Let’s judge former Louisville quarterback Lamar Jackson on his ability or inability to play quarterback in the pros.
And nothing else.
In most instances, NFL hopefuls arrive at the annual Scouting Combine ready to prove in drills and interviews what the film has already indicated to league personnel.
It’s why you get invited.
In Jackson’s case, the 2016 Heisman Trophy winner was forced to answer questions Friday about his viability at the position because of reports that NFL teams had asked him to switch to wide receiver. For the record, Jackson said no team had asked him to switch but the questions about wide receiver kept on coming.
Are you offended?
Would you consider playing quarterback but being another Slash who doubles at another position?
Jackson answered all the questions respectfully and ended most of his responses with a ‘yes sir’ or ‘no sir’ but his intentions were clear for where he expects to play.
“Whoever likes me at quarterback, that’s where I’m going,” he said. “That’s strictly my position.”
On the same day, Sam Darnold, Josh Rosen, Josh Allen, and Baker Mayfield were asked quarterback questions. None were asked about moving to wideout because it was never brought up by a respected personnel man that either should switch.
This has been in the atmosphere for a while. Jackson is one of the best athletes to play the position since Texas’ Vince Young electrified the country with back-to-back Rose Bowl wins and a 2005 national championship. Apparently those 9,043 yards, 69 touchdown passes and 142.9 passer rating weren’t good enough for him to fully gain acceptance as a legitimate NFL quarterback prospect.
It all started when ESPN analyst Bill Polian, who helped build great teams in Buffalo and Indianapolis behind franchise quarterbacks Jim Kelly and Peyton Manning, said on Golic and Wingo that he thought Jackson should switch to wide receiver. Polian was complimentary but then said Jackson should play wideout because he’s “short and little bit slight and clearly not the thrower the other guys are.”
First of all, Jackson measured in this week at 6-foot-2 1/4, not Andre the Giant but far from Bruno Mars. In case you’re wondering, Mayfield was measured at 6-foot 5/8.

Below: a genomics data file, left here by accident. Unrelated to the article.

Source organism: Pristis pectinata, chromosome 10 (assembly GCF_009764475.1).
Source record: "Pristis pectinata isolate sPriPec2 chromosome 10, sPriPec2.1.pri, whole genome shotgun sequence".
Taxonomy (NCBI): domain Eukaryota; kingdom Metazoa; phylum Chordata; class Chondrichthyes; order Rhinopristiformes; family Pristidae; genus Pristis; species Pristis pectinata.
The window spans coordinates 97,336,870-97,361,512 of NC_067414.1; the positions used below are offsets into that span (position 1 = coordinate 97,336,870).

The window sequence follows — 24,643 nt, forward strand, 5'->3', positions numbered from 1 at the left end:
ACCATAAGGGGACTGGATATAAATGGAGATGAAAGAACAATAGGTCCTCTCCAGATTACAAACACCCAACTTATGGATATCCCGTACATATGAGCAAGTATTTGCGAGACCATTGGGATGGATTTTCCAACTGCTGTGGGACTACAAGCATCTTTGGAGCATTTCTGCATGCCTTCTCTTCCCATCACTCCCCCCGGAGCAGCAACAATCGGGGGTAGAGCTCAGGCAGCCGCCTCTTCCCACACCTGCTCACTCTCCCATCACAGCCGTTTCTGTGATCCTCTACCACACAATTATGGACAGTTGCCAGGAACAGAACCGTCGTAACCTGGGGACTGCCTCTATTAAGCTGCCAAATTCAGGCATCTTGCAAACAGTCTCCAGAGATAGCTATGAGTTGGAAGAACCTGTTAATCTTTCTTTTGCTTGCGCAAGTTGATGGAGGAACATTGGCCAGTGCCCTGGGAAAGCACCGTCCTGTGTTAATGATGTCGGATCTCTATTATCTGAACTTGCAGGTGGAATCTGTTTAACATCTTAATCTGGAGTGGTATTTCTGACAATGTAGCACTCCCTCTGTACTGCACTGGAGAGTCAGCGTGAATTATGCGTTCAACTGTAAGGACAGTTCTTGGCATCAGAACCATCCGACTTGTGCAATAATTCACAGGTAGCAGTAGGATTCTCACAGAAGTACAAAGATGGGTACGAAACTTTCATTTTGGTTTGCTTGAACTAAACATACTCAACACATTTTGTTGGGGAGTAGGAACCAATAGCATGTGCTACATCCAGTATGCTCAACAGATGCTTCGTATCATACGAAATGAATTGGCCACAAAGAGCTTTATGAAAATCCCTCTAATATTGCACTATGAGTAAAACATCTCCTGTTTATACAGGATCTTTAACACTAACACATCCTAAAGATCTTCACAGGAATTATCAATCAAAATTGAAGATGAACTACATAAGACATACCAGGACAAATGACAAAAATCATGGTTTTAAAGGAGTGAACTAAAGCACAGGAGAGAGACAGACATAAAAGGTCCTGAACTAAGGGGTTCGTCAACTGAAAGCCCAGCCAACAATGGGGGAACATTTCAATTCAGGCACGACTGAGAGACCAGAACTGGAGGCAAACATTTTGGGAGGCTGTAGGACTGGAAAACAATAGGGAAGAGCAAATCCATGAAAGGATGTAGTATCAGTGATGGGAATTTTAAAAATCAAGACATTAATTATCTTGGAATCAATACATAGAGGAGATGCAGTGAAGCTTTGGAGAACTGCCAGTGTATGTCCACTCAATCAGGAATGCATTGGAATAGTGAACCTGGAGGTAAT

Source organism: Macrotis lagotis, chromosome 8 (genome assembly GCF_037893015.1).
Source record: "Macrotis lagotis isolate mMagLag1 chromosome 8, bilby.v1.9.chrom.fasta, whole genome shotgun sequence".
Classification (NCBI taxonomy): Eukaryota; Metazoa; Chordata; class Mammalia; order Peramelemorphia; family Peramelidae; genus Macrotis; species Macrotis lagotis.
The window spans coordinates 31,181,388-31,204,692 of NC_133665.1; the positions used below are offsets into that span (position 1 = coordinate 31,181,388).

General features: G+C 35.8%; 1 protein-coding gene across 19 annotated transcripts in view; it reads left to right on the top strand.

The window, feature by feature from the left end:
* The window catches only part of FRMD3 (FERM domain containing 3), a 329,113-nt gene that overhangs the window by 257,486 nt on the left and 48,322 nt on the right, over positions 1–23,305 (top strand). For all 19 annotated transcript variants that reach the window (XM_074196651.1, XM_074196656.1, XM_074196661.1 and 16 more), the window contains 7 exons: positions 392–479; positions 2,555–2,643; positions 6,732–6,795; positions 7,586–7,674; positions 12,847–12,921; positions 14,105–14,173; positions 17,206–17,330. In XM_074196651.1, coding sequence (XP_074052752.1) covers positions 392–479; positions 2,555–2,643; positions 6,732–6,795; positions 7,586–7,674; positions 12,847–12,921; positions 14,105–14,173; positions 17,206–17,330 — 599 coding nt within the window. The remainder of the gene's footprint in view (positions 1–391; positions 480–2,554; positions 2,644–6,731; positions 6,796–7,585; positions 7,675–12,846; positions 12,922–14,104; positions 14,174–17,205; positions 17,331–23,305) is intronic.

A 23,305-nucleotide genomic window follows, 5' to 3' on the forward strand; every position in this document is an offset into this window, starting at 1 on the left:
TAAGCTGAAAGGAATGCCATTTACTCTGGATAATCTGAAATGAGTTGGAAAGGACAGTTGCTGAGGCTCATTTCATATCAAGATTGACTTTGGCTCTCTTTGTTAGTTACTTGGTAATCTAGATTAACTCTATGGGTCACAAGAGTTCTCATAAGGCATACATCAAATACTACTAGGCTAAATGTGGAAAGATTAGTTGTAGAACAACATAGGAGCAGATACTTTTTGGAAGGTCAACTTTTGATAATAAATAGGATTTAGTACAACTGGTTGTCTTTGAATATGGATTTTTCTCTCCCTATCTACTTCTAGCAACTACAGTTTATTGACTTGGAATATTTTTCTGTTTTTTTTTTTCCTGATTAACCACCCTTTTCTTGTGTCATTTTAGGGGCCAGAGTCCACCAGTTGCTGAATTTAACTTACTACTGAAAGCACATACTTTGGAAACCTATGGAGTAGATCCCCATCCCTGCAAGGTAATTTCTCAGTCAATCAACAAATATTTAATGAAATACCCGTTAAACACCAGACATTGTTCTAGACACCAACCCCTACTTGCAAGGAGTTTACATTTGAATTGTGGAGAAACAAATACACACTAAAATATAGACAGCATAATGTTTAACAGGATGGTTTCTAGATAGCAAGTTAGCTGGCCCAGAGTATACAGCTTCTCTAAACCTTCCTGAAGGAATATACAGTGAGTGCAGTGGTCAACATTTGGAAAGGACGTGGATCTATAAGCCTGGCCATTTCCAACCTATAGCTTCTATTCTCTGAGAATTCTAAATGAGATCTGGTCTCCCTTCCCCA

Yeah, I know.
Now this is the same Bill Polian who said this before the 2014 draft about another Heisman Trophy winner. “Johnny Manziel has magic. If you’re in the Browns draft room, you owe it to the fans to consider taking him at 4.”
Yep, that’s the same Manziel who measured in at 5-foot-11 3/4 and the same Manziel who, like Jackson, was an electrifying open-field runner, and the same Manziel whose off-the-field issues ended his career almost quickly as it began.
No one is calling Lamar Jackson the second coming of Joe Montana but not give him a chance to prove he belongs. Didn’t these people learn anything from watching Deshaun Watson in Houston last year? Thought to be a project by some, he was successful because Bill O’Brien’s staff put him in comfortable positions to make plays. Jackson could experience success with the same blueprint.
And don’t give me that garbage about a dual threat quarterback having never won a Super Bowl. Not true. I can name three off the top of my head: Roger Staubach, John Elway and Steve Young. Yet someone labeled them scramblers back in the day. Black guys get the dual-threat tag. Playmaking is playmaking in my book.
Give Jackson his shot.
Of course you’re going to get those who will question his accuracy and that’s a legitimate concern. One guy told me Saturday that Jackson shouldn’t get a shot because he never completed 60 percent of his passes in college. Since when did 60 percent become the determining factor in if a player should be playing the position?
My favorite quarterback of all time played four years of college ball and never completed 60 percent of his passes in a season. His teams were an above average 79-69 and he turned out to be a pretty good pro. Ever heard of Dan Marino?
NFL Network analyst Mike Mayock said in his Saturday media availability that Jackson was erratic in his throwing drills but remains an intriguing option at the position.
“He’s the most electrifying athlete in this draft,” Mayock said. “He’s Michael Vick.”
Jackson should get his chance to play the position he has excelled at since Pop Warner. Athleticism is a gift that can become a difference making trait if coupled with hard work and a commitment to the game.
It worked for Jackson at Louisville. He should get the opportunity to show it can work in the pros.